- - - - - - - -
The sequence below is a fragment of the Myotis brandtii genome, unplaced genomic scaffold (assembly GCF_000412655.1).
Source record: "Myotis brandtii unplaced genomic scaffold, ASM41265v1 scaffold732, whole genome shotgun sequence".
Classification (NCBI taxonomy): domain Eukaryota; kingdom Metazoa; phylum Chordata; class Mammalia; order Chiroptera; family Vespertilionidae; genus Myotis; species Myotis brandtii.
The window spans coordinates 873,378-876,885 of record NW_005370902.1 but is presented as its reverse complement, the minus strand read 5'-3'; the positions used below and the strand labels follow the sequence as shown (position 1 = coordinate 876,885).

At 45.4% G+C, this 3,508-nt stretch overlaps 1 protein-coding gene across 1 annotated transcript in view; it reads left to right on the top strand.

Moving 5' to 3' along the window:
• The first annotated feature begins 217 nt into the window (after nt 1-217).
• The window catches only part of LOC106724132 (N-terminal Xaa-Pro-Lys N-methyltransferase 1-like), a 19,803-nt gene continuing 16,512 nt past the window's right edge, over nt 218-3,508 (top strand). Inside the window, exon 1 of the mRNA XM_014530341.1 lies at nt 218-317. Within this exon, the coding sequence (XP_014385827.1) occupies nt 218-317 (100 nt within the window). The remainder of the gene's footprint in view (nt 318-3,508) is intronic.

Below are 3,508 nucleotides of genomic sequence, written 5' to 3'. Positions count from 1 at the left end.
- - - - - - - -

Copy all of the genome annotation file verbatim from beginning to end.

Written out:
The sequence below is a fragment of the Myotis brandtii genome, unplaced genomic scaffold (assembly GCF_000412655.1).
Source record: "Myotis brandtii unplaced genomic scaffold, ASM41265v1 scaffold732, whole genome shotgun sequence".
Classification (NCBI taxonomy): domain Eukaryota; kingdom Metazoa; phylum Chordata; class Mammalia; order Chiroptera; family Vespertilionidae; genus Myotis; species Myotis brandtii.
The window spans coordinates 873,378-876,885 of record NW_005370902.1 but is presented as its reverse complement, the minus strand read 5'-3'; the positions used below and the strand labels follow the sequence as shown (position 1 = coordinate 876,885).

At 45.4% G+C, this 3,508-nt stretch overlaps 1 protein-coding gene across 1 annotated transcript in view; it reads left to right on the top strand.

Moving 5' to 3' along the window:
• The first annotated feature begins 217 nt into the window (after nt 1-217).
• The window catches only part of LOC106724132 (N-terminal Xaa-Pro-Lys N-methyltransferase 1-like), a 19,803-nt gene continuing 16,512 nt past the window's right edge, over nt 218-3,508 (top strand). Inside the window, exon 1 of the mRNA XM_014530341.1 lies at nt 218-317. Within this exon, the coding sequence (XP_014385827.1) occupies nt 218-317 (100 nt within the window). The remainder of the gene's footprint in view (nt 318-3,508) is intronic.

Below are 3,508 nucleotides of genomic sequence, written 5' to 3'. Positions count from 1 at the left end.